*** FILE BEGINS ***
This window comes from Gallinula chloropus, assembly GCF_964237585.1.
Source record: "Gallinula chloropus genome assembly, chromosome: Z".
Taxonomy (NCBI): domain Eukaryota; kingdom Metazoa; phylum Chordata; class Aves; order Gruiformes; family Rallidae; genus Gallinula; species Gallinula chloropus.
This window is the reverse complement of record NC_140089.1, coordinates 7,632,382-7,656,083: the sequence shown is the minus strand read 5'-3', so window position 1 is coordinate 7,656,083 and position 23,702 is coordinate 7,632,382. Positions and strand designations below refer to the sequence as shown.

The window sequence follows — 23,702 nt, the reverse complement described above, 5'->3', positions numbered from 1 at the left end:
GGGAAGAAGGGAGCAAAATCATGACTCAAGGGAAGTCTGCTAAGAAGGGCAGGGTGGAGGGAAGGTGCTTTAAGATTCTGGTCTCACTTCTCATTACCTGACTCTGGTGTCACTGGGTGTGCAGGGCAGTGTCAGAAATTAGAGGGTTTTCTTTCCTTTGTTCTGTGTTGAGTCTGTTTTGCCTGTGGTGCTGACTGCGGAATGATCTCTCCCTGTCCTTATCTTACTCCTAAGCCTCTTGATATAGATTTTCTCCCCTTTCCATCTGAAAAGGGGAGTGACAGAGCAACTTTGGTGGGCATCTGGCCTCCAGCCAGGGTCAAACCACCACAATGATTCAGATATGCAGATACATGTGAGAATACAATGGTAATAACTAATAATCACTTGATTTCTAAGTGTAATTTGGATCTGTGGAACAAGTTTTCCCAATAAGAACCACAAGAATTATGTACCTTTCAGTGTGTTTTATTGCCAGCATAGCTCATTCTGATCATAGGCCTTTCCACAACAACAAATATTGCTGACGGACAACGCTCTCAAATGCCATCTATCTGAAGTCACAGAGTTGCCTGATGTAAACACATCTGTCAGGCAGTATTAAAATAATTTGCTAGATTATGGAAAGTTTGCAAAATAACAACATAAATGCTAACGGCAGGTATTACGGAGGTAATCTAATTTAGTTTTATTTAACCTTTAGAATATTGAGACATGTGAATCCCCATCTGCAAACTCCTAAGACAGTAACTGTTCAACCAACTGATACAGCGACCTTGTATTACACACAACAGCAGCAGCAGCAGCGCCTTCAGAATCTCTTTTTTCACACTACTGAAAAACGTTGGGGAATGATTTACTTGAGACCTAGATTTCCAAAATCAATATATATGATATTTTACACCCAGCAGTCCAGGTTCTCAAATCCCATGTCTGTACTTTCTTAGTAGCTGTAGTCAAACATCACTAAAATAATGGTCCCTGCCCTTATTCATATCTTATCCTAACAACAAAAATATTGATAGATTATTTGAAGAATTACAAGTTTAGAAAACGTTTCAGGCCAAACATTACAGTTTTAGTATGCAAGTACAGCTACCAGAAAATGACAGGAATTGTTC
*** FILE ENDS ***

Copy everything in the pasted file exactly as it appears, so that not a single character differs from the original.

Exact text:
This window comes from Gallinula chloropus, assembly GCF_964237585.1.
Source record: "Gallinula chloropus genome assembly, chromosome: Z".
Taxonomy (NCBI): domain Eukaryota; kingdom Metazoa; phylum Chordata; class Aves; order Gruiformes; family Rallidae; genus Gallinula; species Gallinula chloropus.
This window is the reverse complement of record NC_140089.1, coordinates 7,632,382-7,656,083: the sequence shown is the minus strand read 5'-3', so window position 1 is coordinate 7,656,083 and position 23,702 is coordinate 7,632,382. Positions and strand designations below refer to the sequence as shown.

The window sequence follows — 23,702 nt, the reverse complement described above, 5'->3', positions numbered from 1 at the left end:
GGGAAGAAGGGAGCAAAATCATGACTCAAGGGAAGTCTGCTAAGAAGGGCAGGGTGGAGGGAAGGTGCTTTAAGATTCTGGTCTCACTTCTCATTACCTGACTCTGGTGTCACTGGGTGTGCAGGGCAGTGTCAGAAATTAGAGGGTTTTCTTTCCTTTGTTCTGTGTTGAGTCTGTTTTGCCTGTGGTGCTGACTGCGGAATGATCTCTCCCTGTCCTTATCTTACTCCTAAGCCTCTTGATATAGATTTTCTCCCCTTTCCATCTGAAAAGGGGAGTGACAGAGCAACTTTGGTGGGCATCTGGCCTCCAGCCAGGGTCAAACCACCACAATGATTCAGATATGCAGATACATGTGAGAATACAATGGTAATAACTAATAATCACTTGATTTCTAAGTGTAATTTGGATCTGTGGAACAAGTTTTCCCAATAAGAACCACAAGAATTATGTACCTTTCAGTGTGTTTTATTGCCAGCATAGCTCATTCTGATCATAGGCCTTTCCACAACAACAAATATTGCTGACGGACAACGCTCTCAAATGCCATCTATCTGAAGTCACAGAGTTGCCTGATGTAAACACATCTGTCAGGCAGTATTAAAATAATTTGCTAGATTATGGAAAGTTTGCAAAATAACAACATAAATGCTAACGGCAGGTATTACGGAGGTAATCTAATTTAGTTTTATTTAACCTTTAGAATATTGAGACATGTGAATCCCCATCTGCAAACTCCTAAGACAGTAACTGTTCAACCAACTGATACAGCGACCTTGTATTACACACAACAGCAGCAGCAGCAGCGCCTTCAGAATCTCTTTTTTCACACTACTGAAAAACGTTGGGGAATGATTTACTTGAGACCTAGATTTCCAAAATCAATATATATGATATTTTACACCCAGCAGTCCAGGTTCTCAAATCCCATGTCTGTACTTTCTTAGTAGCTGTAGTCAAACATCACTAAAATAATGGTCCCTGCCCTTATTCATATCTTATCCTAACAACAAAAATATTGATAGATTATTTGAAGAATTACAAGTTTAGAAAACGTTTCAGGCCAAACATTACAGTTTTAGTATGCAAGTACAGCTACCAGAAAATGACAGGAATTGTTC